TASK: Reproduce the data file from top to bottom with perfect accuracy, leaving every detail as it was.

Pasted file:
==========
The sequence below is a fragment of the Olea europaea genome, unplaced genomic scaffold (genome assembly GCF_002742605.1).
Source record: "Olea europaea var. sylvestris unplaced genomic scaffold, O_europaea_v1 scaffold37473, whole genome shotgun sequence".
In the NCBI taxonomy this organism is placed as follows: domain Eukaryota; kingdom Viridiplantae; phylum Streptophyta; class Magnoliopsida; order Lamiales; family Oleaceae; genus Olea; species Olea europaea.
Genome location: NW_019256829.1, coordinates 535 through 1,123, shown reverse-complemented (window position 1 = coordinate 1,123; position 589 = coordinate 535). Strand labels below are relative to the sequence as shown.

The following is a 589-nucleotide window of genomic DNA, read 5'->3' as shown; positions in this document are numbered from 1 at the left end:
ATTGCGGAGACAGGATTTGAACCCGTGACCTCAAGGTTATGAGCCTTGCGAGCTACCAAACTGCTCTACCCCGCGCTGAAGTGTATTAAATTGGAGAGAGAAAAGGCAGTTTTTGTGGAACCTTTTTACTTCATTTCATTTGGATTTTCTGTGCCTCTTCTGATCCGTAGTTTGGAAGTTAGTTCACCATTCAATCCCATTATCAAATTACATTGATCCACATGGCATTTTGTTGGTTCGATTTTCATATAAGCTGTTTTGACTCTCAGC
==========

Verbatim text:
The sequence below is a fragment of the Olea europaea genome, unplaced genomic scaffold (genome assembly GCF_002742605.1).
Source record: "Olea europaea var. sylvestris unplaced genomic scaffold, O_europaea_v1 scaffold37473, whole genome shotgun sequence".
In the NCBI taxonomy this organism is placed as follows: domain Eukaryota; kingdom Viridiplantae; phylum Streptophyta; class Magnoliopsida; order Lamiales; family Oleaceae; genus Olea; species Olea europaea.
Genome location: NW_019256829.1, coordinates 535 through 1,123, shown reverse-complemented (window position 1 = coordinate 1,123; position 589 = coordinate 535). Strand labels below are relative to the sequence as shown.

The following is a 589-nucleotide window of genomic DNA, read 5'->3' as shown; positions in this document are numbered from 1 at the left end:
ATTGCGGAGACAGGATTTGAACCCGTGACCTCAAGGTTATGAGCCTTGCGAGCTACCAAACTGCTCTACCCCGCGCTGAAGTGTATTAAATTGGAGAGAGAAAAGGCAGTTTTTGTGGAACCTTTTTACTTCATTTCATTTGGATTTTCTGTGCCTCTTCTGATCCGTAGTTTGGAAGTTAGTTCACCATTCAATCCCATTATCAAATTACATTGATCCACATGGCATTTTGTTGGTTCGATTTTCATATAAGCTGTTTTGACTCTCAGC